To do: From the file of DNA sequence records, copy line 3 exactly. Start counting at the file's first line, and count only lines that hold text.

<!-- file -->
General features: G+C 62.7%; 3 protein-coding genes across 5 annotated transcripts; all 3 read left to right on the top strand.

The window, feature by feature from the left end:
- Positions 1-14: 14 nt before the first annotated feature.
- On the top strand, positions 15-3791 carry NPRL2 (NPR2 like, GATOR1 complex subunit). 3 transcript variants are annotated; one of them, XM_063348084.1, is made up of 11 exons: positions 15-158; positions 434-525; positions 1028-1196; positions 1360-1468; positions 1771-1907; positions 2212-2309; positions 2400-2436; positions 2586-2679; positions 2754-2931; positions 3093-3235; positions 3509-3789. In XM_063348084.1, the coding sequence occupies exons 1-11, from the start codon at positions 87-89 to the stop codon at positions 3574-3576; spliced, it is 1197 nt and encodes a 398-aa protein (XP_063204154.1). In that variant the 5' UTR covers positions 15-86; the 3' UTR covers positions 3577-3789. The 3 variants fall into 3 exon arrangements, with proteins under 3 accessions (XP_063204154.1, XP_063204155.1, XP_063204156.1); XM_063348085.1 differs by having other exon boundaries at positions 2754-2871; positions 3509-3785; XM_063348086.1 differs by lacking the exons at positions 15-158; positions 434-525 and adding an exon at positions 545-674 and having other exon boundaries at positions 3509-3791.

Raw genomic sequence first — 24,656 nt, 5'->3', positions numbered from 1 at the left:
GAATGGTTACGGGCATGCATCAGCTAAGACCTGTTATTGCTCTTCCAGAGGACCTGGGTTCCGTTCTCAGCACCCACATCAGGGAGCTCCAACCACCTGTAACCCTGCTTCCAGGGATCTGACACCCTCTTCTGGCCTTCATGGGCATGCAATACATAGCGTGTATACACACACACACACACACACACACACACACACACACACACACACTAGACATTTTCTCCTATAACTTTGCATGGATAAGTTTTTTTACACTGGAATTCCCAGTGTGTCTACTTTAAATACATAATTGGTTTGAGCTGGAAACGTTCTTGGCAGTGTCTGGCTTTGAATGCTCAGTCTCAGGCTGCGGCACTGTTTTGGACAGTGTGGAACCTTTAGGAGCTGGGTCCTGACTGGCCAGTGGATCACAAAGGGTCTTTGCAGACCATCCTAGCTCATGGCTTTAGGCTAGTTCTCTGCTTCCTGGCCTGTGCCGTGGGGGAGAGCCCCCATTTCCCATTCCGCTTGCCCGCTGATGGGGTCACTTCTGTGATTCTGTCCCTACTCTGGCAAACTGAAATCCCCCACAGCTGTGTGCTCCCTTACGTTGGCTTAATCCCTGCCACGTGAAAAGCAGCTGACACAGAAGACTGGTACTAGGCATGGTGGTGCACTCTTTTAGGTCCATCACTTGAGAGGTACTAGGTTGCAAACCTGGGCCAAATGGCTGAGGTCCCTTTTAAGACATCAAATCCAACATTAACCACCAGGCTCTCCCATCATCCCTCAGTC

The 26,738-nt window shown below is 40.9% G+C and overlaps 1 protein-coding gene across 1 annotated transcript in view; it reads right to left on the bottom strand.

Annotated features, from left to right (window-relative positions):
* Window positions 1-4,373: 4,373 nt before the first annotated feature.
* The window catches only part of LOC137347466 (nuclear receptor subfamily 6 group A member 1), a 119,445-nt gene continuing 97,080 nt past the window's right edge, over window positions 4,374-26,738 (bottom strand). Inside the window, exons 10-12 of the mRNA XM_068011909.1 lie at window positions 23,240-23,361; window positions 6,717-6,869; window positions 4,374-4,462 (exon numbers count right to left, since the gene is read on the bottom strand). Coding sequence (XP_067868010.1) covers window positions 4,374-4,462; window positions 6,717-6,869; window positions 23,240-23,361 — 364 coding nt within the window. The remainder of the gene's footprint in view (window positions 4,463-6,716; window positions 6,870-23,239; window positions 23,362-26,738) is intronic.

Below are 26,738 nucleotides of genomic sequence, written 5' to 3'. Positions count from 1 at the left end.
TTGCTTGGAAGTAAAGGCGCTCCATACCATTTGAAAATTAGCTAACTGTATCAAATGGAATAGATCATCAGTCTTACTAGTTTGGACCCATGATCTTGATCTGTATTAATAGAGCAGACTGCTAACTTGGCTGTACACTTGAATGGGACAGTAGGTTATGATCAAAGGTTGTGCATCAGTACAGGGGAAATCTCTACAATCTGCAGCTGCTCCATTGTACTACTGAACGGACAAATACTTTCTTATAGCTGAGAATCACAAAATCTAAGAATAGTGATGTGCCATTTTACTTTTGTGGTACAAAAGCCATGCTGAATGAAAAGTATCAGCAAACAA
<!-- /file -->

- Positions 1-14: 14 nt before the first annotated feature.